The NCLB Tipping Point
After several years of steam rolling across the nation with little opposition or public outrage, NCLB-Helter/Skelter has reached a critical juncture - what Malcolm Gladwell describes in his book, The Tipping Point: How Little Things Can Make a Big Difference.
Public outrage and opposition has reached the point where the Administration is on the defensive. The newly appointed Secretary of Education is trying out conciliatory tones and offering token gestures of compromise as opposition to NCLB mounts.
The New York Times
reported the shift in an April 8, 2005 article by Sam Dillon:
- "Facing State Protests, U.S. Offers More Flexibility on School Rules"
The secretary of education sought to set a new, more cooperative tone in her response to resistance to No Child Left Behind. (Article - free subscription required.)
In his article, Dillon claims that 30 states have raised protests about the law and mentions Connecticut's suit over the alleged failure of the ED Department to fund its NCLB testing mandates.
Living up to her longstanding reputation for smooth talk and charm, the new Secretary talked nicely while offering little of substance in the way of changes - other than modifying some rules about the testing of special ed students and promising some unspecified relaxation of regulations some day for those who play ball with the Administration now.
Dillon reported that some officials were heartened by Secretary Spelling's offer while others were left unimpressed.
The shift in tone was cosmetic rather than genuine. The rules and regulations remain virtually untouched. Relying upon simplistic and unverified theories about frequent testing as a change strategy, the ED Department clings to a campaign that is doomed to provoke increasing levels of dissent and rebellion as huge percentages of schools find themselves labeled as failures and politicians from both parties come to see NCLB as a threat to school reform rather than an aid.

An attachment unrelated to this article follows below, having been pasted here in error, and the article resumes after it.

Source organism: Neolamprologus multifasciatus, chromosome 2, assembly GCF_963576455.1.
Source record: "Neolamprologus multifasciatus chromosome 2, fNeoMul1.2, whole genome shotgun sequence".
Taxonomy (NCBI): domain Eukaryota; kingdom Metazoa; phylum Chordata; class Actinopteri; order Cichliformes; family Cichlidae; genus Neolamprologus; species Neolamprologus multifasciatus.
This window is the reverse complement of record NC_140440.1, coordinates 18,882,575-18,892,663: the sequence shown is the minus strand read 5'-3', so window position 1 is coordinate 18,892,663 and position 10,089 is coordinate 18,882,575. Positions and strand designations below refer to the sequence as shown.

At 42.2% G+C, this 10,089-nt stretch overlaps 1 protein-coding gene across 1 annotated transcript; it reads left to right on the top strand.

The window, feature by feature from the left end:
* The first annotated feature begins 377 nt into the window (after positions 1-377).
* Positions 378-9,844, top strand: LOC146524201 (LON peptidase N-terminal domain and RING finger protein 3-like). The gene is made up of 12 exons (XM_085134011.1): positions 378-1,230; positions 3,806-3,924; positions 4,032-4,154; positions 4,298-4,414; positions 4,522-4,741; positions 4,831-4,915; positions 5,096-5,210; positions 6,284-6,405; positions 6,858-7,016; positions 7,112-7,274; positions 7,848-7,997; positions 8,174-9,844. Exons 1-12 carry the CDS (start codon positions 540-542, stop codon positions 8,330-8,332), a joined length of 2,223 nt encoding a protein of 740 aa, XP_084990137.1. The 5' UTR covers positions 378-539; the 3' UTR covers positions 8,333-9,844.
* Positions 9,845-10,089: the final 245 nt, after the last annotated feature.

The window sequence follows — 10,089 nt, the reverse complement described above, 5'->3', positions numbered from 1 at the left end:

The Two Faces of ED
By Jamie McKenzie
© 2005, Jamie McKenzie, all rights reserved
Despite the fanfare and promises that accompanied its passage, No Child Left Behind (Helter-Skelter) is proving to be the most dangerous and damaging experiment in the history of American education. It is more about failing schools than fixing them.
A very large percentage of schools is already failing under the rules and guidelines offered by this law and the percentage is likely to increase because of the AYP vise tightening each year.
The Council of Chief State School Officers (CCSSO) provides compelling data on "Schools identified for improvement, or not making AYP, by state: 2003-04."
Their data did not include the following states: Alabama
Click on the chart icon below to see a list of states reported by CCSSO to have the highest percentage of schools not making AYP in 2003-2004.
Source: "Schools identified for improvement, or not making AYP, by state: 2003-04" from the Council of Chief State School Officers (CCSSO). Web site: http://ccsso.org/. This document was shared with an Illinois school administrator by a CCSSO staff member but is located as a PDF file "for members only" on their Web site.
Instead of reforming education, NCLB has managed to create a climate of fear and crisis, listing some schools as failing that had actually been making very good progress and had been congratulated by state agencies.
Designed as a Trojan horse to open the door to privatization and charter school schemes, NCLB masquerades as reform while hitting schools with unbalanced mandates that have little to do with quality.
Using threats, punishment, intimidation and failure as change strategies is an entirely untested, unscientific and unconscionable approach to school improvement. It is harsh, unfeeling and likely to do enormous damage to this generation of children.